Blog + Higher Ed + Human Capital Management
Blog + Higher Ed + Human Capital Management
A Coursera executive once described visiting Delhi, India and upon telling his cab driver where he worked, the driver excitedly told him that he had, in fact, taken a Coursera course. Hearing the subject of the course, the Coursera executive told the driver that Coursera actually had two university partners providing courses on that particular subject and asked him which university’s course he had taken. The driver thought for a long minute and then responded, “I’m not sure. I think it was… perhaps Princeton?”
And therein lies the conundrum that Coursera and EdX represents for universities. The academy and all of its resources and IP have supported the creation of the content that is dramatically expanding the number of people accessing university courses. And yet in aggregating courses from multiple institutions onto a single commercial platform, the MOOC providers offer unique value. Even though the courses carry no university credit, they represent an attractive and affordable alternative to a degree program. In specific combinations they promise their own pathway to labor market success.
So, in partnering with these companies have universities found an intriguing new method of expanding the size of their global audience, or empowered a new competitor?
2U (NYSE: TWOU) may be hoping the answer is a little bit of both. Last week the higher education services company which boasts a $3.2 billion market capitalization, announced it had agreed to purchase the assets of the previously non-profit EdX from owners MIT and Harvard for $800 million. The proceeds will be used by the two founding universities to promote further equity in education (details reportedly to follow) and to maintain an open source platform for hosting courses. But the site’s existing revenue-generating businesses and Web traffic will become part of 2U.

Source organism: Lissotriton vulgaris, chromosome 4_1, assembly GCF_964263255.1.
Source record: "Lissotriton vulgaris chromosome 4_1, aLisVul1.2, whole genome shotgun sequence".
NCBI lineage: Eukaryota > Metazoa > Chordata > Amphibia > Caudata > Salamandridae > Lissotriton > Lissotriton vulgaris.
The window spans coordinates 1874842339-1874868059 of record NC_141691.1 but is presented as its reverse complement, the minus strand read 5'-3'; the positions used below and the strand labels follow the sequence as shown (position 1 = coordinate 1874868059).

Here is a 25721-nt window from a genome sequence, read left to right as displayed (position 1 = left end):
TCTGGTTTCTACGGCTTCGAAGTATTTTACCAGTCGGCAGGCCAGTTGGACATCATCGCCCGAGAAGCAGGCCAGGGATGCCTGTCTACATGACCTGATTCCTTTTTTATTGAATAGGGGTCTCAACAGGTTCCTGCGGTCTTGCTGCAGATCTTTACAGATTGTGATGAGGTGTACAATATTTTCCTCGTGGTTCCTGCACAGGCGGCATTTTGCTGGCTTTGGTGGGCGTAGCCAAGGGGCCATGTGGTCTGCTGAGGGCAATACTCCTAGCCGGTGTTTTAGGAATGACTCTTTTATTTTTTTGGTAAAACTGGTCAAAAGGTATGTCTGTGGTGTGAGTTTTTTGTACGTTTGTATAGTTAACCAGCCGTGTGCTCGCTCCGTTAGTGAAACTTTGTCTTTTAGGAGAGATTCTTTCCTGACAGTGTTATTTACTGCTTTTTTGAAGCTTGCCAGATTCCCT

Like Coursera, EdX in recent years has partnered with select higher education institutions including Georgia Tech, the University of Texas, Boston University, and others to enter the online degree market, marketing low-cost degree programs to its users that have demonstrated interest and proficiency in related subjects. Because it can identify interest from among its tens of millions of global users, it is able to spend far less on marketing and thus offer degree programs at lower prices as a result. In announcing the deal, which is expected to close within 120 days, 2U told investors that it expects to save $40-$60 million annually in its own student marketing costs as a result of gaining access to the EdX network. 2U currently spends about $400 million on student recruitment annually.
But the short courses themselves are not merely fodder for acquiring degree program leads but are growing in popularity in their own right. Both Coursera and EdX experienced rapid growth through the pandemic and investors clearly find this development intriguing. Coursera, whose revenue is predominantly in short course versus degree program offerings trades at 17.1x revenue versus 2U, whose revenue is predominantly based on degree programs trades at 3.8x. So the acquisition of EdX is more than simply a marketing gambit for its existing graduate programs, but a deeper investment in alternative credentials for those unable or unwilling to pay degree program prices. And 2U further moves from being a white label provider, to being a destination in its own right.
This combination of short course and degree program offerings provided by Coursera and now even more powerfully in the combination of 2U and EdX is a game changer for online higher education – particularly in the graduate degree market. The ability to source students at dramatically lower prices by leveraging the pre-established interest and aptitudes of short course learners will drive growth for 2U and Coursera’s partners and give them the ability to scale in ways that should further enhance their appeal and clout. Scale will allow them to invest in better instruction and lower prices, eventually taking share from smaller, discrete offerings.
While most online programs have remained strongest in the geographies in which their institutions are based, these regional advantages are likely to erode as the mass consolidation for which the Internet is famous manifests in this market. For those institutions unable or unwilling to participate in this consolidation, the ability to specialize, align to labor markets and differentiate will become increasingly important.